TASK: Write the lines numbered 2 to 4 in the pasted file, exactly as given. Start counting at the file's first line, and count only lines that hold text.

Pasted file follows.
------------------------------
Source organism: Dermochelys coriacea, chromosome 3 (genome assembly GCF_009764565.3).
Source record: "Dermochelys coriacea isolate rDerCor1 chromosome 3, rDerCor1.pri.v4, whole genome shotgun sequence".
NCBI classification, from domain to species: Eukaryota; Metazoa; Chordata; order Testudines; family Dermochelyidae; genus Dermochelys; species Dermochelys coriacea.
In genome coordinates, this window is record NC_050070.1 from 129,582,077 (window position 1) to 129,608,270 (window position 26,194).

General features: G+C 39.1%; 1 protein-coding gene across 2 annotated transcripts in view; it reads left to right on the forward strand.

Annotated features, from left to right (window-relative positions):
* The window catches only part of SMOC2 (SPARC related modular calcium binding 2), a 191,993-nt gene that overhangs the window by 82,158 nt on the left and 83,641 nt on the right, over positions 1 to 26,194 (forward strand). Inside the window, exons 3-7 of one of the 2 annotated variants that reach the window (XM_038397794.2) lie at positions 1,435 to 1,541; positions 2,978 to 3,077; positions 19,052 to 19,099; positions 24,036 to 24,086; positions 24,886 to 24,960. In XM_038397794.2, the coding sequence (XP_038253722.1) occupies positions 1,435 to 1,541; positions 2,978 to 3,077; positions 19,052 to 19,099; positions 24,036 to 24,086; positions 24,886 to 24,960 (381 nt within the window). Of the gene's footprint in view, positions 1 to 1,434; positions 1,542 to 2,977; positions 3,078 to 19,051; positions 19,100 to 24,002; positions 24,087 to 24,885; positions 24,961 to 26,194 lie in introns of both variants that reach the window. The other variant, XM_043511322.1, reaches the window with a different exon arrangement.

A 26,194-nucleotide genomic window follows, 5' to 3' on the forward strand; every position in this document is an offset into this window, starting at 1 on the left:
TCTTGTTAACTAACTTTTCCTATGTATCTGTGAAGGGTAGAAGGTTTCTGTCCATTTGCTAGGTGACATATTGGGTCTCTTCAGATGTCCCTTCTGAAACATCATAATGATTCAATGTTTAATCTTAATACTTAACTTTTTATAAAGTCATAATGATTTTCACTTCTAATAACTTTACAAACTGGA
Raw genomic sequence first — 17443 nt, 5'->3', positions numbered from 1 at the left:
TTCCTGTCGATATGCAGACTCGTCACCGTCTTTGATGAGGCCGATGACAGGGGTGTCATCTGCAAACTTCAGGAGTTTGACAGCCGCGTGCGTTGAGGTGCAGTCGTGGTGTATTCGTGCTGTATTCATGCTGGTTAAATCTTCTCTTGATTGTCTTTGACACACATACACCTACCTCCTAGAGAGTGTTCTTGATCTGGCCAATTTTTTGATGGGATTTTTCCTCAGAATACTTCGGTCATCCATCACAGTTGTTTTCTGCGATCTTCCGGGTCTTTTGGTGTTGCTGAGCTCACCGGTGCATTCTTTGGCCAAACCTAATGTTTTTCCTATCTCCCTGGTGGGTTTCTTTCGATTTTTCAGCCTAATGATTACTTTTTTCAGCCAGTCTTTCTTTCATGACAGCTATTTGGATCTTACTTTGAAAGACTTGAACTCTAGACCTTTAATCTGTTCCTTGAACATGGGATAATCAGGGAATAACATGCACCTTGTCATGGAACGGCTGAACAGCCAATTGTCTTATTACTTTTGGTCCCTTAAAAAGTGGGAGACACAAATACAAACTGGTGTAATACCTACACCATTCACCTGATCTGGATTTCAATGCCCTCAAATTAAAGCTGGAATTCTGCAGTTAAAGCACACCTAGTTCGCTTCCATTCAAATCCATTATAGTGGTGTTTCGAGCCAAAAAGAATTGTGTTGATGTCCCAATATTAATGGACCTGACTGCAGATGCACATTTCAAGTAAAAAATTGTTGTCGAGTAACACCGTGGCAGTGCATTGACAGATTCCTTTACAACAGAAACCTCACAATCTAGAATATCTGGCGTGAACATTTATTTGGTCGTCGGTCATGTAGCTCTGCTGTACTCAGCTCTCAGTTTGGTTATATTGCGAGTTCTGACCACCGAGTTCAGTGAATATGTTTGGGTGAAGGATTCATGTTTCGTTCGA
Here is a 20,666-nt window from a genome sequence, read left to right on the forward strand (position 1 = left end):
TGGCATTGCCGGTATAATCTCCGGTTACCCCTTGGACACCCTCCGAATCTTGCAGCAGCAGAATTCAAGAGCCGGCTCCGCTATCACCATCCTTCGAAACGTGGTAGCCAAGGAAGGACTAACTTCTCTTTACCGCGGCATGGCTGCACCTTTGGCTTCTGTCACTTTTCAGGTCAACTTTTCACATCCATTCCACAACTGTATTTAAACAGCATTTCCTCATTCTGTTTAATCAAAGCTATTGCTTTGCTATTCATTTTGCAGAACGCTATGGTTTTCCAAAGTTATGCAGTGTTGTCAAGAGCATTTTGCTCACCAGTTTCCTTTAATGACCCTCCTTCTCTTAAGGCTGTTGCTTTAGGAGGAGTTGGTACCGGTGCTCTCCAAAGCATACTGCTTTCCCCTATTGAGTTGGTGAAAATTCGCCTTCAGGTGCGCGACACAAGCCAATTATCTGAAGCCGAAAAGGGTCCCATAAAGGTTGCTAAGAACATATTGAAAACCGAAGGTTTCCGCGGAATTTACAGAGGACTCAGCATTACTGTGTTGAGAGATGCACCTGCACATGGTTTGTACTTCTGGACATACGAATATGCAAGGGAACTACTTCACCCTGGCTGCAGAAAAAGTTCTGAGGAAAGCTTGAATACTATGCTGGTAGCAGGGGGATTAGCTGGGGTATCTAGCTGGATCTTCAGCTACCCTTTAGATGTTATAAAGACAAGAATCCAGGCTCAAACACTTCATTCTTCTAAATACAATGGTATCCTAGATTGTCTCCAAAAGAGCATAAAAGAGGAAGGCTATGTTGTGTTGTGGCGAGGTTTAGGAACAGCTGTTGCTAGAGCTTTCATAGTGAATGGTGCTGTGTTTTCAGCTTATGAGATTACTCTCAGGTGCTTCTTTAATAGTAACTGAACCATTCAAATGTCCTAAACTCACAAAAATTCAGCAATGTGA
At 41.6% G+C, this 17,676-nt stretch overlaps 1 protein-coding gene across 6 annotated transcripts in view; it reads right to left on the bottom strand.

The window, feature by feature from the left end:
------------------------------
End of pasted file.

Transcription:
Source record: "Dermochelys coriacea isolate rDerCor1 chromosome 3, rDerCor1.pri.v4, whole genome shotgun sequence".
NCBI classification, from domain to species: Eukaryota; Metazoa; Chordata; order Testudines; family Dermochelyidae; genus Dermochelys; species Dermochelys coriacea.
In genome coordinates, this window is record NC_050070.1 from 129,582,077 (window position 1) to 129,608,270 (window position 26,194).